My top tips for interrailing around Europe
These six top tips can help you plan a stress-free and memorable holiday
Written by Anonymous
Voices - Advice
Young people share advice based on their experiences.
Interrailing had been on my bucket list ever since I first heard of it in 5th year in secondary school. It wasn’t until I had left college that my travel goal became a reality and my boyfriend and I set off on our European adventure. We spent over six months planning our trip and decided on visiting a total of nine cities over a three week period, starting in Krakow and finishing in Paris. Reflecting on our amazing experience, I wouldn’t change a thing, although I did learn plenty of tips and tricks along the way!
Here are my top six interrailing tips that I picked up while away.
1. Find the right travel partners
I travelled with my long term boyfriend and this worked well for us. Occasionally, we had time apart from each other while meeting with our friends in different cities along the way. Travelling with a life-long friend or a small trusted group of friends can ensure a successful and fulfilling interrail trip. Before heading off, make sure to discuss with your travel partners the places you would like to see and things you would ideally like to do while on the trip. This way, if the group are not as interested in the same experiences as you then you can plan time for these outings by yourself. This short break away from the group can sometimes be just what the doctor ordered!
2. Planning your route
Once you have decided on the route you would like to take, visit the interrail website. Sign up for their newsletters and purchase the ticket that suits your plans best during a 10% off flash sale. This 10% off will stretch very far once you make it to Europe!
3. Creating a planner
This one is optional. Some choose to spend their time abroad as they please, moving from one city to another freely, with no plan. Others, like myself, may wish to create a planner documenting what they have booked to do each day and at what time. This approach requires a lot of time and effort but ultimately guarantees smooth sailing and happy campers once travelling.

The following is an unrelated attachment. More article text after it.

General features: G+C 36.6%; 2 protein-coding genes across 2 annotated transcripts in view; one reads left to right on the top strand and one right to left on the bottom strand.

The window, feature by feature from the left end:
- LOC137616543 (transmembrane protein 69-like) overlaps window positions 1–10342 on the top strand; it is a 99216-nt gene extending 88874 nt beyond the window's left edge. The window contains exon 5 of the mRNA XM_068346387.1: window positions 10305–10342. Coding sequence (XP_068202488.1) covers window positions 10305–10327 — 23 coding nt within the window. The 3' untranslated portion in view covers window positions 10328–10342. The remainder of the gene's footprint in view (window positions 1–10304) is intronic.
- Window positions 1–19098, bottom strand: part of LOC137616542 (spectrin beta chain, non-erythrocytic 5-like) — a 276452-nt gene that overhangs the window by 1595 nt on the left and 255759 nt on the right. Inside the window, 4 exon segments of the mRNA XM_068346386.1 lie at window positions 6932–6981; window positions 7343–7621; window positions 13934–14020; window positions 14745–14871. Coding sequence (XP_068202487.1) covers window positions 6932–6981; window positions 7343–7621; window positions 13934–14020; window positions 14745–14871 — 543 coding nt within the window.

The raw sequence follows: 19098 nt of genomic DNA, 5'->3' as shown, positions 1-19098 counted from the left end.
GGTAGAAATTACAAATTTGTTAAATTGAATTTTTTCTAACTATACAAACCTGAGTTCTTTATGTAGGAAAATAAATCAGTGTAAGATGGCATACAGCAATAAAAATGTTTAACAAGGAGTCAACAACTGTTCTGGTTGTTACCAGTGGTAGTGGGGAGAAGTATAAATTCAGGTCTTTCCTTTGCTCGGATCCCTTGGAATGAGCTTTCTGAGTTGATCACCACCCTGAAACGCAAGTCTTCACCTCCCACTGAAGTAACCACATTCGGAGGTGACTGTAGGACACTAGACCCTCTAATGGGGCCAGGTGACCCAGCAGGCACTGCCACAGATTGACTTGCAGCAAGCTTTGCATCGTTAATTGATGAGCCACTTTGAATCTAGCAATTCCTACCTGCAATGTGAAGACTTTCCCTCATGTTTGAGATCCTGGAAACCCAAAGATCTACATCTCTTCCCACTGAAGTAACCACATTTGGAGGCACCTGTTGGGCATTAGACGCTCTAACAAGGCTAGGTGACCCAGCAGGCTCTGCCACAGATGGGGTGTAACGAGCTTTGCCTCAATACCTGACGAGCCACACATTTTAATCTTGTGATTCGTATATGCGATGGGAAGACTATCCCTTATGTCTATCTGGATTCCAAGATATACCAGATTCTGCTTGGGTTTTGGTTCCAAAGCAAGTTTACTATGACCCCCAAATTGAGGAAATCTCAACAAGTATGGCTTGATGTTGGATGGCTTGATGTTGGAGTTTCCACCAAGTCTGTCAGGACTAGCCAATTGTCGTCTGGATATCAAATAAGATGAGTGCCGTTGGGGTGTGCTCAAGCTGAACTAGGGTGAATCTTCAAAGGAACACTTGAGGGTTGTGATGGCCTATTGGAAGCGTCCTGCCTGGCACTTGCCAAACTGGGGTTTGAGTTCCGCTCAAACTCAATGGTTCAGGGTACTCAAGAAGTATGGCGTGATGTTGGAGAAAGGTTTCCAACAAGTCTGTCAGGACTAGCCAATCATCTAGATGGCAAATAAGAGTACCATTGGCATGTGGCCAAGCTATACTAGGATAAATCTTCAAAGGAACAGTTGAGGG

Before you go you may wish to purchase travel insurance that covers cancellations, health emergencies, any loss or breakage of technology, and theft. Although insurance can be quite expensive, the good news is most European cities are relatively inexpensive. However, depending on your chosen cities, the price of simple items can range quite dramatically. In this event, I found it practical to have packed things such as snacks, a refillable water bottle, washing powder, shampoo, bug repellent etc. to save on unnecessary spending when abroad. This also gives you an opportunity to leave behind those things you may not need on your return like that half empty bottle of sun cream, opening space in your luggage for cultural trinkets you may have picked up along the way.
While you may be quite aware of how to protect your personal belongings while abroad, this heightened sense of awareness should also stretch to your own personal safety. Of course, going out alone late at night may seem like an obvious risk but posting your immediate location online, even if through a happy holiday snap, can also pose a possible danger while away. If you are an avid social media poster perhaps think about posting an album of city snaps while on route to your next destination. This said, I shared my itinerary with family and friends at home including details of the trains I was taking and the place I had booked to stay in just in case of times of trouble.
6. Apps and websites
Along with the interrail website they also have an app called Eurail / Interrail Rail Planner available for download. This can help with booking trains in advance. Most European cities have their own public transport apps whether it be for train, tram, taxi or other. Other really useful apps that I used include; Skyscanner to book your flights and your chosen airline’s app to display your airplane ticket. TripAdvisor is good for booking activities while budgeting apps can help to keep track of your expenditures. Revolut can be really helpful and XE is helpful for a quick currency conversion when comparing prices with your national currency. Booking.com, Airbnb or HostelWorld are all safe to use when booking accommodation and any translation app will always come in handy. Lastly, my favourite app of all is FreePrints for when you return and wish to make a photobook of your newly made memories!
I can’t wait to use these six quick tips when jetting off on our next interrailing trip. I hope you find them as useful when organising your big adventure too, wherever it may take you!